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Title: Towards A Theory of Autonomous Reconstitution of Compromised Cyber-Systems

The ability to maintain mission-critical operations in cyber-systems in the face of disruptions is critical. Faults in cyber systems can come from accidental sources (e.g., natural failure of a component) or deliberate sources (e.g., an intelligent adversary). Natural and intentional manipulation of data, computing, or coordination are the most impactful ways that an attacker can prevent an infrastructure from realizing its mission goals. Under these conditions, the ability to reconstitute critical infrastructure becomes important. Specifically, the question is: Given an intelligent adversary, how can cyber systems respond to keep critical infrastructure operational? In cyber systems, the distributed nature of the system poses serious difficulties in maintaining operations, in part due to the fact that a centralized command and control apparatus is unlikely to provide a robust framework for resilience. Resilience in cyber-systems, in general, has several components, and requires the ability to anticipate and withstand attacks or faults, as well as recover from faults and evolve the system to improve future resilience. The recovery effort (and any subsequent evolution) may require significant reconfiguration of the system (at all levels – hardware, software, services, permissions, etc.) if the system is to be made resilient to further attack or faults. This ismore » especially important in the case of ongoing attacks, where reconfiguration decisions must be taken with care to avoid further compromising the system while maintaining continuity of operations. Collectively, we will label this recovery and evolution process as “reconstitution”. Currently, reconstitution is performed manually, generally after-the-fact, and usually consists of either standing up redundant systems, check-points (rolling back the configuration to a “clean” state), or re-creating the system using “gold-standard” copies. For enterprise systems, such reconstitution may be performed either directly on hardware, or using virtual machines. A significant challenge within this context is the ability to verify that the reconstitution is performed in a manner that renders the cyber-system resilient to ongoing and future attacks or faults. Fundamentally, the need is to determine optimal configuration of the cyber system when a fault is determined to be present. While existing theories for fault tolerance (for example, Byzantine fault tolerance) can guarantee resilience under certain conditions, in practice, these theories can break down in the face of an intelligent adversary. Further, it is difficult, in a dynamically evolving environment, to determine whether the necessary conditions for resilience have been met, resulting in difficulties in achieving resilient operation. In addition, existing theories do not sufficiently take into account the cost for attack and defense (the adversary is generally assumed to have infinite resources and time), hierarchy of importance (all network resources are assumed to be equally important), and the dynamic nature of some attacks (i.e., as the attack evolves, can resilience be maintained?). Alternative approaches to resilience based on a centralized command and control structure suffer from a single-point-failure. This paper presents preliminary research towards concepts for effective autonomous reconstitution of compromised cyber systems. We describe a mathematical framework as a first step towards a theoretical basis for autonomous reconstitution in dynamic cyber-system environments. We then propose formulating autonomous reconstitution as an optimization problem and describe some of the challenges associated with this formulation. This is followed by a brief discussion on potential solutions to these challenges.« less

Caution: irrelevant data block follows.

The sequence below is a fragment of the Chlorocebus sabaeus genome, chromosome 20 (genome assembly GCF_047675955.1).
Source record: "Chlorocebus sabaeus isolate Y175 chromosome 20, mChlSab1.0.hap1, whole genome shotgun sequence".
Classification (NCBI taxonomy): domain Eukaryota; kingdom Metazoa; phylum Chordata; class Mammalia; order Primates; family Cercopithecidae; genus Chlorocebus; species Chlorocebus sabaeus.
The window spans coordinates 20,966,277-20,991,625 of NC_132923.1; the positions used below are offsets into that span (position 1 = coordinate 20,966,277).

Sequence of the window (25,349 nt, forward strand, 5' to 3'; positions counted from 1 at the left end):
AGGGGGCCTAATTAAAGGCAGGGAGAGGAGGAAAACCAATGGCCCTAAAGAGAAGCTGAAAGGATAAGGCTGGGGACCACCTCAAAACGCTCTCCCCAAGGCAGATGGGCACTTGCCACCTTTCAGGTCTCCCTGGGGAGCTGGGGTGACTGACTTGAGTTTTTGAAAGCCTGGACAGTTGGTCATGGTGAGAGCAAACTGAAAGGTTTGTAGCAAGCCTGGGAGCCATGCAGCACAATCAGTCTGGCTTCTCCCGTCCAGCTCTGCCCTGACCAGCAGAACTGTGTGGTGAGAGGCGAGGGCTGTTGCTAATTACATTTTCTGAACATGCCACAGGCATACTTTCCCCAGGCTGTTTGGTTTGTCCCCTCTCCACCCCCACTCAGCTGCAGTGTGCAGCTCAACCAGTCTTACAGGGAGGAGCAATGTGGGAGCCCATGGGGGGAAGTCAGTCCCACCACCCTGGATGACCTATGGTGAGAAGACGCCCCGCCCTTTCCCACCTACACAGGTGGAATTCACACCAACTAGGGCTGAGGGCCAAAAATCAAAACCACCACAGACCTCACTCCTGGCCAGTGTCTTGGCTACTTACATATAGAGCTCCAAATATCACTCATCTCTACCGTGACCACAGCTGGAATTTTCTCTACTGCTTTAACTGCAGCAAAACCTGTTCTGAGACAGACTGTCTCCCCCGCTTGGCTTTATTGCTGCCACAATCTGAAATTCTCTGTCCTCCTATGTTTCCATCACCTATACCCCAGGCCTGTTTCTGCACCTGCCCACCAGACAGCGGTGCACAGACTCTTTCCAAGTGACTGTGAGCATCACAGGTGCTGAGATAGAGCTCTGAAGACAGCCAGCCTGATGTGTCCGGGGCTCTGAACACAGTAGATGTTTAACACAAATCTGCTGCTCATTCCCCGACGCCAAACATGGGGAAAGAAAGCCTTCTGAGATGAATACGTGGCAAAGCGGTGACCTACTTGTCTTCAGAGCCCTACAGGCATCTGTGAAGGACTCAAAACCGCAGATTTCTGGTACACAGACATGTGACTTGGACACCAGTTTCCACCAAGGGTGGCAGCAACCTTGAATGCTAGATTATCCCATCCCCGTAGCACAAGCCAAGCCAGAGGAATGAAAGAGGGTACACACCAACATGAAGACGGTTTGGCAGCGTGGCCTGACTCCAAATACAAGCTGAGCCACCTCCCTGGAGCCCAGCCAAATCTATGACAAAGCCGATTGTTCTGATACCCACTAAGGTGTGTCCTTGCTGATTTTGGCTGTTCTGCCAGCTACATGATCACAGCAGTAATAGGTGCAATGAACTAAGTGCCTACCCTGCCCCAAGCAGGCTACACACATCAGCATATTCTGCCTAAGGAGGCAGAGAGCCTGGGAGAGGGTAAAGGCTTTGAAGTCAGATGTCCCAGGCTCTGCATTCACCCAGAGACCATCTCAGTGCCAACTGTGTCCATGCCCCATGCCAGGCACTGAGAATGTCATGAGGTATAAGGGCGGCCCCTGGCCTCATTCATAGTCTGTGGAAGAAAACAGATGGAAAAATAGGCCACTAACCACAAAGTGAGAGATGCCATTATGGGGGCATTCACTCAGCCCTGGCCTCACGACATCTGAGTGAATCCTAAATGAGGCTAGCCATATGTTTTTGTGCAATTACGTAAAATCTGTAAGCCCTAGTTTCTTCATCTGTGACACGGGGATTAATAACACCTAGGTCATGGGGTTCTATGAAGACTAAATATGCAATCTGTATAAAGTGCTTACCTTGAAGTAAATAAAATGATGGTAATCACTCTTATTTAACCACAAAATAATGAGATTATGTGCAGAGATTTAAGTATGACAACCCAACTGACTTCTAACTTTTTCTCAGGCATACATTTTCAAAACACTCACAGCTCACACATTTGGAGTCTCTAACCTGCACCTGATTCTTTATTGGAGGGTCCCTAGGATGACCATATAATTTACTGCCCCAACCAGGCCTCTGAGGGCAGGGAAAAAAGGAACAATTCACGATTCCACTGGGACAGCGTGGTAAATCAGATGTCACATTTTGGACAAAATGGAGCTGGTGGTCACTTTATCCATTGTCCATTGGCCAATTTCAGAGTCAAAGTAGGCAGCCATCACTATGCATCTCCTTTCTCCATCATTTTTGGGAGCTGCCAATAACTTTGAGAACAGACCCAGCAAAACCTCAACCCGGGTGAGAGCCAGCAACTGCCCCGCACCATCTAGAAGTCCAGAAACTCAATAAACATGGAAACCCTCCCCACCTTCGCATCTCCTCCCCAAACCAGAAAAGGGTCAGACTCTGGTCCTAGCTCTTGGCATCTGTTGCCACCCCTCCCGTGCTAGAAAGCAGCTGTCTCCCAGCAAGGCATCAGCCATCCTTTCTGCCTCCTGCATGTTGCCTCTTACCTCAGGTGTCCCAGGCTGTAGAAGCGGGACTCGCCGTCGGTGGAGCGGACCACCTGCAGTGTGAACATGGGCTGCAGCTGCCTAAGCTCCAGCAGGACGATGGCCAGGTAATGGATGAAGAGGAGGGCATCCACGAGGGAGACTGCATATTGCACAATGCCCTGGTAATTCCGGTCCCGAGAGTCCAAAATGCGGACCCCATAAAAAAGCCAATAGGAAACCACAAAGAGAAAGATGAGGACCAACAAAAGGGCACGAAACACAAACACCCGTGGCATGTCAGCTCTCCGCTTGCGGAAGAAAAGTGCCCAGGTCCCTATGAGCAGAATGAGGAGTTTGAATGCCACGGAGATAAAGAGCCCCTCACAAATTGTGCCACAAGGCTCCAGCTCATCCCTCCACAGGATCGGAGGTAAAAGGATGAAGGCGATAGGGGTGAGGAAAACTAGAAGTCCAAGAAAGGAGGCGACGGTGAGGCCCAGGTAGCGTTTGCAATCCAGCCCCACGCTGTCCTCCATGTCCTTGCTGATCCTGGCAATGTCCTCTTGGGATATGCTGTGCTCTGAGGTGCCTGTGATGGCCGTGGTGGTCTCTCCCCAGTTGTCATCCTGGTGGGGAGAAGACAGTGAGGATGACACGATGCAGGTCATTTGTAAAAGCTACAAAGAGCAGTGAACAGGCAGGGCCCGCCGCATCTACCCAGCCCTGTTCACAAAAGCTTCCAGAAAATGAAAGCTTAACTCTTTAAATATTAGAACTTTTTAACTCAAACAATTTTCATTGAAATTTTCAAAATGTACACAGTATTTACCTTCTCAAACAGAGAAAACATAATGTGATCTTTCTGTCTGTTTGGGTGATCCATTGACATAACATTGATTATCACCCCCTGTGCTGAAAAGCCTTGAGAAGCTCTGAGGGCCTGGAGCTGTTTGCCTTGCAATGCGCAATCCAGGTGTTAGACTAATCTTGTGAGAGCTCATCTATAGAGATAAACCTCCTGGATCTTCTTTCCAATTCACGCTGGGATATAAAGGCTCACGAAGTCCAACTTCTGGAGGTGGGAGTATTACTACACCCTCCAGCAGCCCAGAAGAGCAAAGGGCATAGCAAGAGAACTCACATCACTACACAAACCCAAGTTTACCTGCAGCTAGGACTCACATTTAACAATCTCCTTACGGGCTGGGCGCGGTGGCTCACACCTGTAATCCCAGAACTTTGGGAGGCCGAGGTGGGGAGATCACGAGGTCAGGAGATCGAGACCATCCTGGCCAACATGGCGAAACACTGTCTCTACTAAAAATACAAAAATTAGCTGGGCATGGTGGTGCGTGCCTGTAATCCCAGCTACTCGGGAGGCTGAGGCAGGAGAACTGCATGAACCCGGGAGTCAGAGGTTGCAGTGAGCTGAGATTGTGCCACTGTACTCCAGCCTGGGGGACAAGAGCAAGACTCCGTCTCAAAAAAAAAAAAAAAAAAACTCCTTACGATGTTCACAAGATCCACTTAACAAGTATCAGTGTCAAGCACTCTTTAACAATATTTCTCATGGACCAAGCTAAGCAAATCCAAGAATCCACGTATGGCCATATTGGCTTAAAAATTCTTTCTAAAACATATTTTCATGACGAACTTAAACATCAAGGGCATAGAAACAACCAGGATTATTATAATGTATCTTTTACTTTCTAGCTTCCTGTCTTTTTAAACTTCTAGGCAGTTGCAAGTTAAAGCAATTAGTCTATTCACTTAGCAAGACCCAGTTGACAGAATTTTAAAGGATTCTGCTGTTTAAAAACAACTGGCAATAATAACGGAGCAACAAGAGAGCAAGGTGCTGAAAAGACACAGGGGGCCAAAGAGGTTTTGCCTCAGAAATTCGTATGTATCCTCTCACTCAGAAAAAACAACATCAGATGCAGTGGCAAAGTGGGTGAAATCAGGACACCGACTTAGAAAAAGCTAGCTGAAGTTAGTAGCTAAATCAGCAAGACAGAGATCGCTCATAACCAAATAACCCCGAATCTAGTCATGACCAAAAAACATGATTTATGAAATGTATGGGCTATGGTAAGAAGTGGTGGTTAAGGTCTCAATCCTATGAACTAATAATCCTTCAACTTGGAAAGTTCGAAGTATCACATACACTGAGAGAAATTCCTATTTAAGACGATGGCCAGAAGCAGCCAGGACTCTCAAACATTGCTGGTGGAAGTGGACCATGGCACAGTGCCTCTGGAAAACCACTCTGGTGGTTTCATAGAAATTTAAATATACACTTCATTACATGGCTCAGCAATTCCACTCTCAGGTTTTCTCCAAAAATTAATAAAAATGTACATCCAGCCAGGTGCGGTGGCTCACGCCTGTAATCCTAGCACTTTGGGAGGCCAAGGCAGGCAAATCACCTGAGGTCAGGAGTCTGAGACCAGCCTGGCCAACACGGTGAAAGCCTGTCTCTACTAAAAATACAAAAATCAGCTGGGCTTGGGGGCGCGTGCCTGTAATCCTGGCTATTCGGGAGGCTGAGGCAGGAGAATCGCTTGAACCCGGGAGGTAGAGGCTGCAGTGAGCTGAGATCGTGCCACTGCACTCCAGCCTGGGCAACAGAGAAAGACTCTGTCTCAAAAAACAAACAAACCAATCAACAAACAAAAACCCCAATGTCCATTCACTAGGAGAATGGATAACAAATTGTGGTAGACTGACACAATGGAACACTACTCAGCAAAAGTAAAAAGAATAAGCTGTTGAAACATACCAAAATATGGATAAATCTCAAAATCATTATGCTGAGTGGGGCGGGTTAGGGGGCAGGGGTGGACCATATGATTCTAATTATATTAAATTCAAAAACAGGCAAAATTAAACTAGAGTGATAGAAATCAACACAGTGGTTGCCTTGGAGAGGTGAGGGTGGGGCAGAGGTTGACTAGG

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Conference: IEEE International Conference on Technologies for Homeland Security (HST 2013), November 12-14, 2013, Waltham, MA, 577-583
Institute of Electrical and Electronics Engineers Inc., Piscataway, NJ, United States(US).
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Pacific Northwest National Laboratory (PNNL), Richland, WA (US)
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Country of Publication:
United States
resilience; cyber-systems; reconstitution; asymmetric resilience; fault tolerance; intelligent adversary